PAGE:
The Good Samaritan exemption is a critical component of the system in that it seeks to ensure the safety of individual students is supported first, especially when one student takes actions to protect the well-being of a peer. For example, if a student could be in violation of the Policy on Alcohol and Drugs (for example, Intoxicated person under 21) but is also concerned about a friend who may need acute, emergency care, the system is designed to remove any barriers that could prevent a student from making this necessary call.
Students who are found unattended and alone are not eligible to receive Medical Amnesty.
Point forgiveness is part of the points system and provides for relief when students make decisions that are in alignment with university policy. Following the assessment of points for a violation, a student can reduce their points in a couple of ways.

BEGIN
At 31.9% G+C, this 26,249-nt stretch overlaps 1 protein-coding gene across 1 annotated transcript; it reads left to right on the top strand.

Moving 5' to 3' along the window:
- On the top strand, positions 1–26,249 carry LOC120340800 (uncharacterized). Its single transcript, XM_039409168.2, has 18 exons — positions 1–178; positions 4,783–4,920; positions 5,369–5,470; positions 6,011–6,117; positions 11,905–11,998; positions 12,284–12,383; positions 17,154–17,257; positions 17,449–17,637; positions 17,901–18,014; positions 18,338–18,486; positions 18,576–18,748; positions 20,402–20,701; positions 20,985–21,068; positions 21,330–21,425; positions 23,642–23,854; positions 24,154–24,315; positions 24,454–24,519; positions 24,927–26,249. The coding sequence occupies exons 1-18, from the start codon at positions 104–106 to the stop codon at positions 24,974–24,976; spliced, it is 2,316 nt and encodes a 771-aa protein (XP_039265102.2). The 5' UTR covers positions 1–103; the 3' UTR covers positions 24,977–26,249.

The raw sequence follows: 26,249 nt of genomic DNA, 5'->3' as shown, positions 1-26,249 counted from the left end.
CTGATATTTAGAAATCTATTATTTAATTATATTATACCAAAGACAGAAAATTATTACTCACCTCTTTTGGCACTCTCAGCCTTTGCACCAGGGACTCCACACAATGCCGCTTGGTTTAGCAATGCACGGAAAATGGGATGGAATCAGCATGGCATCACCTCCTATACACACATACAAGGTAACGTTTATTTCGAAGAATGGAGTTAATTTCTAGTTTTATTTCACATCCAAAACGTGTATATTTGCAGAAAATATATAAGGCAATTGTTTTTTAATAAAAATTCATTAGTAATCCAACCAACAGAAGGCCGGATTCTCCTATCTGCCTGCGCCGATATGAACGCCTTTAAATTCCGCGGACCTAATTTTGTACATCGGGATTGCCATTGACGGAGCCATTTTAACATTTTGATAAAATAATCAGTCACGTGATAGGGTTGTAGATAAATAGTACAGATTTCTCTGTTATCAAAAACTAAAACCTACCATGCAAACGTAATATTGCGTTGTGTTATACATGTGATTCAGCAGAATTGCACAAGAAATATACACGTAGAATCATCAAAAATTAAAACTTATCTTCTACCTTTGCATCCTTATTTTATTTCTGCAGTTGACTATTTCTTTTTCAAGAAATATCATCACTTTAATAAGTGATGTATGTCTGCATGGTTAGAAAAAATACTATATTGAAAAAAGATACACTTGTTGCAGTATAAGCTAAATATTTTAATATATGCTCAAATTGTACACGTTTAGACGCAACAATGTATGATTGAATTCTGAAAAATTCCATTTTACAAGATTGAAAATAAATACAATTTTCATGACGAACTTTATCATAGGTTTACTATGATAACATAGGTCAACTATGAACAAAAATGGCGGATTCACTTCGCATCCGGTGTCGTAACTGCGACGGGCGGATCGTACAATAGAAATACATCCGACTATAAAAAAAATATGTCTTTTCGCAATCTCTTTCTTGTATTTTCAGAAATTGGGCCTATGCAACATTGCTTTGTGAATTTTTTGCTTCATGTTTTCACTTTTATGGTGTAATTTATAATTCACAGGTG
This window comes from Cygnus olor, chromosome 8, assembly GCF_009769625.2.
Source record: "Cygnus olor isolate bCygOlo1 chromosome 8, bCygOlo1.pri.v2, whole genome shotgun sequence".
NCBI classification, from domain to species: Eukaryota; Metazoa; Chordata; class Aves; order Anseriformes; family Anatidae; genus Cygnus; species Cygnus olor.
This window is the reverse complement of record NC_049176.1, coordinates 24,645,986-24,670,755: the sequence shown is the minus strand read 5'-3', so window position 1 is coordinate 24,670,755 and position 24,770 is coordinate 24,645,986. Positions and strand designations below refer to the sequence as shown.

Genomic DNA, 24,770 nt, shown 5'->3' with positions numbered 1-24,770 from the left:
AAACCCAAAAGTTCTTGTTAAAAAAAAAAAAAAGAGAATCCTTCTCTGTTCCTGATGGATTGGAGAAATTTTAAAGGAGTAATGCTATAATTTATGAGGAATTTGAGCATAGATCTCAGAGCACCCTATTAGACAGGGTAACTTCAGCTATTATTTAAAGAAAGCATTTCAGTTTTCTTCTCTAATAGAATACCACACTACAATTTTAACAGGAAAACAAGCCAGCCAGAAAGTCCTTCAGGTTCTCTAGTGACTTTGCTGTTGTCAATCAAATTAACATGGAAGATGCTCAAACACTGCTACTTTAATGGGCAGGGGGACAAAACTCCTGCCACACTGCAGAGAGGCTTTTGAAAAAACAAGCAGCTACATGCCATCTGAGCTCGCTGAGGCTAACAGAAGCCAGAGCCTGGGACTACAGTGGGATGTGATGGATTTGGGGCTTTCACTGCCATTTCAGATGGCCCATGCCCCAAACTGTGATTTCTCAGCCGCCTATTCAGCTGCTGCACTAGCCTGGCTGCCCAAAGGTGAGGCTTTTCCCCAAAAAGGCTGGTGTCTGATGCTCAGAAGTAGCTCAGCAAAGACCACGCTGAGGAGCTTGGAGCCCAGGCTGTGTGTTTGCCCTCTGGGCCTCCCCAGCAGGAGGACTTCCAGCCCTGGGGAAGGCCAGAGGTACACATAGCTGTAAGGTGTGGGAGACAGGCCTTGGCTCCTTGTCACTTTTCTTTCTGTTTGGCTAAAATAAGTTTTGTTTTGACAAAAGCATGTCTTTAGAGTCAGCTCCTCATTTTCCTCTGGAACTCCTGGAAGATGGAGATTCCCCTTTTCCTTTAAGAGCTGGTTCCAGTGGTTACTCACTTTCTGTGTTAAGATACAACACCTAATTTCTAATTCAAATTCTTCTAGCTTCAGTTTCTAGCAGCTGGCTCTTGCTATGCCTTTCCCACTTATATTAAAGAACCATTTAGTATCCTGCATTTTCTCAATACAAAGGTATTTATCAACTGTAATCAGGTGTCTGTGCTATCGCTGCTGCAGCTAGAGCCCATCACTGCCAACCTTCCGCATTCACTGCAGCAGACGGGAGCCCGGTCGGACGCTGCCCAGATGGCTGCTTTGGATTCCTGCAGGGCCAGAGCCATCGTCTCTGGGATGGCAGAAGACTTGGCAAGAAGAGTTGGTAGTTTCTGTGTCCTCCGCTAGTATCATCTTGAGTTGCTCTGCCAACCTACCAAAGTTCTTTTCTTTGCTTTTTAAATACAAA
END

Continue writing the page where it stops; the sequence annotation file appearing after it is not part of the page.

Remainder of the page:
- You will have one point removed from your point history for every 120-day period (see explanation for “why 120 days for point reductions") where there are no violations of Policy on Alcohol and Drugs, Policy on Smoking or Residential Life Housing and Fire Safety Policies.
- Additionally, students may chose to participate in the opt-in point forgiveness program and have an additional point removed from their record (students will only be able to participate in this program one time).
- Finally, if a student accumulates nine points and is able to reduce their point total to six through the point forgiveness process (includes 240 days without any of the above noted policy violations), he/she can petition the Disciplinary Officer for authorization to participate in a specially designed point forgiveness program to reduce their points to five and therefore be eligible to participate in an off-campus study and/or study-abroad program and to not have their points history disclosed at the point of a disclosure request (except as otherwise described above).